Astro has confirmed that it will be screening The International Dota 2 Championship 2015 (TI5), and this will very likely bring in a large number of viewers who have no idea what’s going on. Fortunately, we are here to provide a short primer on what is going on and who to cheer for.
*Note: experienced Dota 2 can safely bookmark this to share with your friends/parents/relatives/people at the mamak/noobs who ask too many questions in the middle of a match.
What Is Dota 2?
Dota 2 is a kind of game known as a Multiplayer Online Battle Arena or MOBA for short. That doesn’t actually mean anything to people who are not gamers. Essentially, Dota 2 pits two teams of five players against each other. The goal is to destroy the opposing team’s “Ancient”, which is a giant structure in the middle of the base. Once upon a time this game was known as Defense of the Ancients (hence, the name DotA), although that is now simply a piece of trivia.
Each player in the game will select a hero before the game starts, it is not nearly as straightforward as it looks. There are 110 heroes from 3 classes to choose from, and each naturally have their own unique abilities. On top of that, teams will take turns banning heroes that they think will help their opponents before being allowed to select their hero, which adds an extra level of strategy to the whole match.
Imagine that – something already happens before the match even starts.
During a match, heroes will collect gold to buy items and experience to become more powerful. There are many ways of doing this, and each team will have their own plans. Like all MOBAs, Dota 2 has a dizzying amount of jargon that will undoubtedly confused newcomers, but the only advice we can provide is to sit back and enjoy the action instead of wondering what everything does.
What Is TI5?
The International Dota 2 Championship, also called The International, is Valve’s grand tournament to celebrate the best Dota 2 players in the world. It is undoubtedly the largest eSport event of the year, mostly due to the massive size of the prize pool. Sixteen teams from across the world will compete for the $17,771,362 (about RM67,900,819 prize pool, with first place taking home a cool $6,397,690 (about RM24,444,293).
Of these 16 teams, 10 will have been invited due to their tournament performance throughout the year. Alongside this, there will be four teams joining through regional qualifying events, and another two wild card teams. TI5 is significant in that this is the first time that previous TI winners were not directly invited to the grand finals. Both 2011 winners Natus Vincere (Na’ Vi) and 2013 winners Alliance were forced to join the regional qualifiers. Na’ Vi managed to find a spot in the main event, but Alliance were knocked out in the European qualifier.
Why Should I Watch It?
Malaysia will be one of the few countries to screen a Dota 2 tournament on television. ESPN carried TI4 as an experiment, which managed to divide the country between those who were excited to see eSports gain more mainstream recognition and people who wanted traditional sports. Astro, on the other hand, will be dedicating channel 808 to TI5, which will make things easier for everyone.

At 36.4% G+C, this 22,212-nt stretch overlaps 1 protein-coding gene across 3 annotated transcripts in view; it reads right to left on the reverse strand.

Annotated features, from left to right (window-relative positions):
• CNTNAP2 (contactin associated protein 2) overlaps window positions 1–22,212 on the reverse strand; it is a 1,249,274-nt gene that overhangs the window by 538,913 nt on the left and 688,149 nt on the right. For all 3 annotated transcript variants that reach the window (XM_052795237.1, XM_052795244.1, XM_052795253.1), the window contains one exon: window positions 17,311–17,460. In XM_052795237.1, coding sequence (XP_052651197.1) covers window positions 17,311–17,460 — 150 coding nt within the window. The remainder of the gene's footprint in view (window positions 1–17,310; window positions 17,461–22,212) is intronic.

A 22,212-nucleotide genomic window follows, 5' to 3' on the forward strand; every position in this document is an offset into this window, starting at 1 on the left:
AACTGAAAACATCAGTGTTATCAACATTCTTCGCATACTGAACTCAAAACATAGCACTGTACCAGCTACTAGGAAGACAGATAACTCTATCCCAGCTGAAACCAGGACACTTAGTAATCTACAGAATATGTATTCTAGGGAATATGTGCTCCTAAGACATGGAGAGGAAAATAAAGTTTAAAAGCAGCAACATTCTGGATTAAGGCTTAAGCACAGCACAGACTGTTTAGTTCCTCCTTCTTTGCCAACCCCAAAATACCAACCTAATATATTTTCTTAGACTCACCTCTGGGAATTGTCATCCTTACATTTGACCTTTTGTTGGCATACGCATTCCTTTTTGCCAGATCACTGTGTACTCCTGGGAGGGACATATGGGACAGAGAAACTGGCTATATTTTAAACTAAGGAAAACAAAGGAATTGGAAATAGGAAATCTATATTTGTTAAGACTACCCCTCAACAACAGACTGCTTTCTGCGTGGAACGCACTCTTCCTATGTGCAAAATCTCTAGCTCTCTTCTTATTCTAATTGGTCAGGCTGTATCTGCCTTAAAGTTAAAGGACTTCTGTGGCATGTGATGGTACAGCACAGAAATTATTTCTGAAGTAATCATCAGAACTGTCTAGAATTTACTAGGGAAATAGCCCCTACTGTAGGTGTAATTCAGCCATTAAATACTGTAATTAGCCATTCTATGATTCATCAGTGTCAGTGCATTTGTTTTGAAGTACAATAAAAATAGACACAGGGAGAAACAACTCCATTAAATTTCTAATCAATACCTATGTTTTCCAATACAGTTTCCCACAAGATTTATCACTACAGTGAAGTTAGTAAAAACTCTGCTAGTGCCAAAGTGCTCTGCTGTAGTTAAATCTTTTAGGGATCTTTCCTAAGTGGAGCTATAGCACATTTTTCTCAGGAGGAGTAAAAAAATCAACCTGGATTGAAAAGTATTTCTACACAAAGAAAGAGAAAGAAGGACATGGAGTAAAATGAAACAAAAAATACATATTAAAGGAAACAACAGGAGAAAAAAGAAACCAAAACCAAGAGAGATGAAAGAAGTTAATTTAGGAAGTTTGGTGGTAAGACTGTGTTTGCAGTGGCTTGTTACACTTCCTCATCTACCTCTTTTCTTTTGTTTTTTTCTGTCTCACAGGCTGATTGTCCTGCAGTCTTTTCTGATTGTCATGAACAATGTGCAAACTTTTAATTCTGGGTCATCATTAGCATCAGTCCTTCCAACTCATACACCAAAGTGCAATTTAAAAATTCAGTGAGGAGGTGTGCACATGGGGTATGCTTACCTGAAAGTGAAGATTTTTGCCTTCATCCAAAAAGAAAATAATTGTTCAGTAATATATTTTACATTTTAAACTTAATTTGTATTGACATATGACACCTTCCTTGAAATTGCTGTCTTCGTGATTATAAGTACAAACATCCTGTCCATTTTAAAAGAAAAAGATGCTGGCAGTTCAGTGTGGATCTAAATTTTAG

Aside from that, this year could be Malaysia’s strongest showing at The International yet. In 2014, European team Fnatic disbanded and failed to find new players to build its roster. However, two months ago Fnatic reported that it had a new team by taking on the members of Team Malaysia. This is the first time that Fnatic will be made up of a completely Malaysian lineup. Local Dota 2 legend Mushi will be leading the team, and will be supported by veteran players Ohaiyo, Kyxy, KecikImba, and JoHnNy.
This is a good excuse to get your patriotism on and support a Malaysian team on the international stage. If that isn’t enough of a reason, Valve has produced a very convincing documentary on the personal lives of professional Dota 2 players during the very first International:
How Does The Tournament Work?
The grand finals works on a double elimination format, which is a little more complicated than the more common single elimination tournament that most people are used to. It essentially splits the teams into two brackets, an upper bracket and a lower bracket. Teams in the upper bracket have an advantage in that they are not immediately eliminated if they lose, but instead drop into the lower bracket and have another chance of reaching the finals.
In TI5, the first round of the lower bracket will be a best-of-one match, while every other match will be run as a best-of-three. The final round will be a best-of-five match. Teams have already been sorted into their respective brackets through the group stages which ended on 30 July.
When Do I Start Watching?
The Main Event begins at 10am PDT in Seattle USA on 3 August. This is unfortunately 1am on 4 August for us here in Malaysia. Our Malaysian contingent’s first match will be against the Russian Virtus Pro, which is on the same day at 9am local time. This happens to be a Tuesday for Malaysians, but we at Lowyat.NET are sure that some bosses will understand the need to show support for local athletes at international events.
For those who cannot keep up with the schedule and would like to just watch the grand finals, that will take place at 4am (local time) on 9 August. This happens to be early on Sunday morning, unlike previous TI grand finals which ended on Mondays.
Again, it will all be available on Astro Channel 808 (only available for Astro Beyond set top box subscribers), and also available online on Twitch and through the Dota 2 game itself. Replays of the matches will also be made available on the TI5 website as well as on Astro Channel 808 shortly after they are concluded.